Inspiration and the graphic novel

Inspiration comes in many forms. This week I have spent slammed by the flu and fever. Today was probably my most lucid. Perhaps that has something to do with it. At any rate, I am reading David Carrier’s The Aesthetics of Comics and though a touch on the academic side for me, I may be grasping (fully) for the first time the true integration of the word balloon and the image. Scott McCloud and David Carrier are in agreement: they are one. To my friends who may casually follow my blog from week or month to month, I’m already introducing jargon that is foreign but now very much a part of everything I am doing; these are conventions, the constructs of the comic medium. Carrier, who spawned this inspiration writes, “Awareness not just of the words balloons contain but also of their purely visual qualities is part of our experience of comics.” In other words, in the comic medium, the visual style of the word balloons may carry as much subtle narrative as the picture.¬†This pushes hard on the notion that several typefaces may have to be designed for this comic, not only for the world in which my characters inhabit, but also in the way they speak. Surely, the audio of comics is part of the design of each panel. The “rat-a-tat-a-tat” of the machine gun that sweeps across the panel is integral to the image. Thus, audio becomes a visual cue. Should each character have their own typeface? Is this too disconcerting for the audience? I think not. From what I have seen the graphic novel reader probably scores a 10+ on the visual literacy scale.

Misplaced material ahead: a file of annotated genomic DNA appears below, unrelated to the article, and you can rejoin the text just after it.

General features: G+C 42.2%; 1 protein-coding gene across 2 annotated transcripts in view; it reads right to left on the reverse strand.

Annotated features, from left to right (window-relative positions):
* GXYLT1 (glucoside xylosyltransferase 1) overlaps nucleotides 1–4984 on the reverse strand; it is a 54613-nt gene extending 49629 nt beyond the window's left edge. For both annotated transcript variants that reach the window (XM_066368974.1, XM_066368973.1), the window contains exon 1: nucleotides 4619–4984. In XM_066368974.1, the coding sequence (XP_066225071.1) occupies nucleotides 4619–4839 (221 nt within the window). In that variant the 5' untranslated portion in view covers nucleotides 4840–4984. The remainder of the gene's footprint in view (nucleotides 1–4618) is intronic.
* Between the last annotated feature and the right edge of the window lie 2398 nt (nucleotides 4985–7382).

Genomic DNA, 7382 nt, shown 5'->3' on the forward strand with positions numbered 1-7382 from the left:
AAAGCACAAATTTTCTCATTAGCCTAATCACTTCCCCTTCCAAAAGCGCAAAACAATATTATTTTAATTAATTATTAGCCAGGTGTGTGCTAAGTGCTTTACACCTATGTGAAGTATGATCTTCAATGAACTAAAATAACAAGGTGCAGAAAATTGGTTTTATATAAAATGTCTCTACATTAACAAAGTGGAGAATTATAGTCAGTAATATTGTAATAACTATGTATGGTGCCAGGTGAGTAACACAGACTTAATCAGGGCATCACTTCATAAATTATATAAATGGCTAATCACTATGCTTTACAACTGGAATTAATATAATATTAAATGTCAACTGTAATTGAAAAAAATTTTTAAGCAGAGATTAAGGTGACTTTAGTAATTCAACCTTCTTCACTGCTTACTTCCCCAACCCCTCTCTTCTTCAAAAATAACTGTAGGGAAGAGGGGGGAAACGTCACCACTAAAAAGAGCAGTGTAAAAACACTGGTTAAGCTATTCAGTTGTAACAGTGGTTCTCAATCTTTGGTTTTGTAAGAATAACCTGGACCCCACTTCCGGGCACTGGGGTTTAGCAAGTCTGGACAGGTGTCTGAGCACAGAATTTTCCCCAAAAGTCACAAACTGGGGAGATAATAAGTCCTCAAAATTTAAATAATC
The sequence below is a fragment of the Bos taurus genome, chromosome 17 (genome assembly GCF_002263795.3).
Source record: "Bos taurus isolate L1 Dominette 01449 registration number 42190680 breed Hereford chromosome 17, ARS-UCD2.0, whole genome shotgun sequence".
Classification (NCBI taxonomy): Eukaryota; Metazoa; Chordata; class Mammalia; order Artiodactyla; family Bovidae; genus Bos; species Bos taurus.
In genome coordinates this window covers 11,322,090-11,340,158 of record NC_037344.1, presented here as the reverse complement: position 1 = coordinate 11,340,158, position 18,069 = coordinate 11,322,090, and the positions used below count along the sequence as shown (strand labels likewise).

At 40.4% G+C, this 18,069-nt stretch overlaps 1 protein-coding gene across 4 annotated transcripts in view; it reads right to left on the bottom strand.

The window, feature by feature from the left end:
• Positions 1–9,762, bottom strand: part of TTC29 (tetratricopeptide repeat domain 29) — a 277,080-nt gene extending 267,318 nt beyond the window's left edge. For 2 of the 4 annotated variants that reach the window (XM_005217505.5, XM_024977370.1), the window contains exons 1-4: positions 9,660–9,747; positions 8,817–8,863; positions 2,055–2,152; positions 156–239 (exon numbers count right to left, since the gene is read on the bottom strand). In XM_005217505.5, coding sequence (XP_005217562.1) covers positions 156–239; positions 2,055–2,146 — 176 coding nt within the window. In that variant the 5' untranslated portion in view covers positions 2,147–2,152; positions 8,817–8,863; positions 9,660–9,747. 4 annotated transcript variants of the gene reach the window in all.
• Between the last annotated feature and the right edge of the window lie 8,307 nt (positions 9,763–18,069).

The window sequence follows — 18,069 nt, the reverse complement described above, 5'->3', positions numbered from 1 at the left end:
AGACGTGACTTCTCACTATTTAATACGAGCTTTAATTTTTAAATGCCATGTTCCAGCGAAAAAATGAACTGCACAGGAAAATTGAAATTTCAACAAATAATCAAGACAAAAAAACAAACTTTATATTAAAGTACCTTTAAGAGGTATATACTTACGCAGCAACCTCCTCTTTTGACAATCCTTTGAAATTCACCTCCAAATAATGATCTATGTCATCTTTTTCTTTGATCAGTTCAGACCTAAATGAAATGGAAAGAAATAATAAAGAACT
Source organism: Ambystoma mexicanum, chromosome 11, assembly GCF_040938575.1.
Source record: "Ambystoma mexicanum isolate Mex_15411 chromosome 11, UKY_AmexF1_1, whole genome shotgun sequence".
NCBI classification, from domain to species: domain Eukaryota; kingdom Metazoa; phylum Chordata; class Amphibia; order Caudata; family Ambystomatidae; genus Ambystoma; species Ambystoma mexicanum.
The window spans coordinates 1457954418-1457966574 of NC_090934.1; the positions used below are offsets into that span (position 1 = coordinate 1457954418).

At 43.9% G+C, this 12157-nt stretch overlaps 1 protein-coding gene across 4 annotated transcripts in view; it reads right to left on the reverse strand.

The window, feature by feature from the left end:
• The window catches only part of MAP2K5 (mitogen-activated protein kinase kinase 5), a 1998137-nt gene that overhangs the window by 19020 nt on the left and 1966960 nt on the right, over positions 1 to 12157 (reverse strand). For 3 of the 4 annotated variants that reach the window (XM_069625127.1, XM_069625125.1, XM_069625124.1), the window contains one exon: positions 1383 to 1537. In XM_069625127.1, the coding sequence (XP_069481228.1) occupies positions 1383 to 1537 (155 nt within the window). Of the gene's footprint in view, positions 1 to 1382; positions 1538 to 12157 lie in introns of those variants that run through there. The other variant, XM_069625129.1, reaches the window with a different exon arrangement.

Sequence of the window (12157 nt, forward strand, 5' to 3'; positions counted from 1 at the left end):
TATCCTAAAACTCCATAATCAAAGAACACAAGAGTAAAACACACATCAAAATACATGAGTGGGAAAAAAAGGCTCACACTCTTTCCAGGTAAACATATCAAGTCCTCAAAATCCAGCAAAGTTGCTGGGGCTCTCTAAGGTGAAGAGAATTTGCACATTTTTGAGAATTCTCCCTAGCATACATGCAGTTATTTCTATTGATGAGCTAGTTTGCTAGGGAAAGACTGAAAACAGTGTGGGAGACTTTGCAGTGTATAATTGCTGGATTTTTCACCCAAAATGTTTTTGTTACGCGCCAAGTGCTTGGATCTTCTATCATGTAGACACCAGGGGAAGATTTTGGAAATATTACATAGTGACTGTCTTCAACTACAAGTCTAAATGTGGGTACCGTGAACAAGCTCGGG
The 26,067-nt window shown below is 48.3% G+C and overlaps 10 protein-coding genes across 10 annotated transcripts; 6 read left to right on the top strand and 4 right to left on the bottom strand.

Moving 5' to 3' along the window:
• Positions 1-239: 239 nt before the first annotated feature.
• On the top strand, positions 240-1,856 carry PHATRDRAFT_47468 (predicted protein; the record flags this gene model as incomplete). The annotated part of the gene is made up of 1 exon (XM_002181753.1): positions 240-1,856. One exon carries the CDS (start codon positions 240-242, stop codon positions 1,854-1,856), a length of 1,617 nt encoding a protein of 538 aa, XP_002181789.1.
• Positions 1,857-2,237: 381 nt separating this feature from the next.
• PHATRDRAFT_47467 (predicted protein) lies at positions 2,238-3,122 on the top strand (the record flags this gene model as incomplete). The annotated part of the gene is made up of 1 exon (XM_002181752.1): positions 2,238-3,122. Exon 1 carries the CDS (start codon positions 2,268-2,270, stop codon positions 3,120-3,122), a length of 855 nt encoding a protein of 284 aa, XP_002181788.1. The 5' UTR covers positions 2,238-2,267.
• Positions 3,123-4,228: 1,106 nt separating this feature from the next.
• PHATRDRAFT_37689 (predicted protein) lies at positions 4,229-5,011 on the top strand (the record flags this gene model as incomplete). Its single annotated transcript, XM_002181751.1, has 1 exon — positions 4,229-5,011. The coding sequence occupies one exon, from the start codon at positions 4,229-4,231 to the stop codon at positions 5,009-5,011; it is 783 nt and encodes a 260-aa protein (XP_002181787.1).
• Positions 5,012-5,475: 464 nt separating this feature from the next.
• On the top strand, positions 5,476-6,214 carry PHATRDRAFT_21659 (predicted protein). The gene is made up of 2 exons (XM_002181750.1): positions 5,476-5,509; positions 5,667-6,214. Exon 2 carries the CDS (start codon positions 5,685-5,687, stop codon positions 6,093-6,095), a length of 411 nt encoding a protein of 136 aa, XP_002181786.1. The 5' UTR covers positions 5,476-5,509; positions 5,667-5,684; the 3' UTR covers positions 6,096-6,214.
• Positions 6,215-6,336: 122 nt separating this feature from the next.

Stuff to think about. The saga continues.

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